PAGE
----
If there’s one thing that college has taught me, it’s that life moves fast. When I graduated high school three years ago, I thought the next four years of my life would feel like a lifetime – it ended up being three years, and that was my first mistake. I already knew what I wanted to study in college and that I wanted to go to law school afterward. But, I thought I had eons before I needed to figure out anything in between or think about what would come after graduation. My first year in college felt more like a few months, and the second year passed even quicker with the onset of the pandemic. Now, after a year of Zoom university, I find myself looking at my graduation date circled in my calendar and wondering how in the heck did I get here so fast.
I came to college with several credits from dual enrollment programs and Advanced Placement classes. By the time I started my second year, I was a senior by credit. My advisors told me that I could take less than 15 credit hours to slow down my pace, but I refused. I hovered around the 15-credit mark for all of my semesters and took classes for two summers in a row. It didn’t hit me until the beginning of this school year that I would have to graduate and move on to whatever came next. I hadn’t even begun to prepare for the Law School Administration Test (LSAT). I ruled out law school within the next year. Instead, I turned my attention toward a master’s degree. I rushed to take the Graduate Record Examination (GRE) so that I could apply for one-year programs. I hoped this would give me the time I needed to prepare for law school, and I could earn another degree along the way.
I achieved the score I wanted on the GRE and submitted my application for the master’s program I chose. I thought my new plan was perfect until someone told me it wasn’t. After talking with a professor about the program I intended to be a part of, they told me that I should expand my horizons and look into other opportunities. According to them, I was setting the bar too low for myself. The conversation made me question everything I had planned out for my life. I spent the day crying, researching and trying to figure out what I wanted to do not only after graduation but for the rest of my life.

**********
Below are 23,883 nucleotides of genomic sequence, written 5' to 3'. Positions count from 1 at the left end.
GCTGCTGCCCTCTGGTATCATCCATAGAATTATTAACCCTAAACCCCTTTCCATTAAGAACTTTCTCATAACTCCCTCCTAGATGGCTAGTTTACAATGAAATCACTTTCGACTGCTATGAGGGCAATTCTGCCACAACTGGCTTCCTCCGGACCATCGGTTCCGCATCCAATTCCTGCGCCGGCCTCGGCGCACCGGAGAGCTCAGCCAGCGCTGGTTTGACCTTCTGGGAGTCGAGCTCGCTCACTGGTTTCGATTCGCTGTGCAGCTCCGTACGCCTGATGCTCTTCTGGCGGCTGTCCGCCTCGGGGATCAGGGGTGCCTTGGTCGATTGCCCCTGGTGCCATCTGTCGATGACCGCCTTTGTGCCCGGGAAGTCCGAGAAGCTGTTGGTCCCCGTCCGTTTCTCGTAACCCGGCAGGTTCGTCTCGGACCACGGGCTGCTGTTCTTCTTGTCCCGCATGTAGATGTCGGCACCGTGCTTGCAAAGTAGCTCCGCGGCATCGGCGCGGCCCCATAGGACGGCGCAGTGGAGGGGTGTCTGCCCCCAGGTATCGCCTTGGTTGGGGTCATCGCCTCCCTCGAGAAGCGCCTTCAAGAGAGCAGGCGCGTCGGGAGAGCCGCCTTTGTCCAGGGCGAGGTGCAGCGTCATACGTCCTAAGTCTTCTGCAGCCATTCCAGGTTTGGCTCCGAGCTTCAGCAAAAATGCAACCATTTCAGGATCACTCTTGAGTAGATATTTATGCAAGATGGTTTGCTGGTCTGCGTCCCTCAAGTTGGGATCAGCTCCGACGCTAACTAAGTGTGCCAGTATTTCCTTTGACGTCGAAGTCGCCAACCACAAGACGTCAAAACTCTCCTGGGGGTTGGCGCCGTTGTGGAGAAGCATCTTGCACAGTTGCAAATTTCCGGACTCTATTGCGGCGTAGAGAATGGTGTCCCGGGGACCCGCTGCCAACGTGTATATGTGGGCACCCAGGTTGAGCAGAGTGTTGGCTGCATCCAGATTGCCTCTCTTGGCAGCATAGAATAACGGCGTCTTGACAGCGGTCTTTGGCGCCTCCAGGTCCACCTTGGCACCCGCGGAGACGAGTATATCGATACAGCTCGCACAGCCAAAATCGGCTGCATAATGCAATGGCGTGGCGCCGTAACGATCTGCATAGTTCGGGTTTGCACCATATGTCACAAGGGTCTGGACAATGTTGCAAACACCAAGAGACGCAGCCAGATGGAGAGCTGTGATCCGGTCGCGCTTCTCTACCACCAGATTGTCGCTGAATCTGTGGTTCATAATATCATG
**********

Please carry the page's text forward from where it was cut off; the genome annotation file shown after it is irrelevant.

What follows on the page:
Eventually, I resolved to apply for a few more programs to give myself options in the future. I decided to look into other professions, and I am now considering getting a Ph.D. along with a law degree. My mother agreed with my professor that I shouldn’t commit to my plans so early on in life. Sometimes new opportunities or situations arise, and we have to adapt.
I still dread not knowing what the future holds. I love planning things out because they make me feel like I have a purpose and that I am making my way towards my goals. I still believe in planning, but I am learning that I should not pour my plans in cement. However, I didn’t throw away my blueprints completely. I still want to attend law school. I’m just exploring what I will do after that. In a way, it’s exciting to be on the cusp of new possibilities.
As we grow, we learn new things about ourselves, our talents and the possibilities for our lives. I shouldn’t have expected that my plans would stay the same. My dad used to tell me that time waits for no one, and he was right. It feels like just yesterday, I was graduating high school and excited for the next chapter of my life. Now, that chapter is coming to a close, and I am yet again about to flip the page into a new beginning. I remember being threatened at the possibilities of college. But when I see how much I have grown over the last three years, I have faith that my next chapter, and the ones that come after that, are going to work out the way they’re supposed to.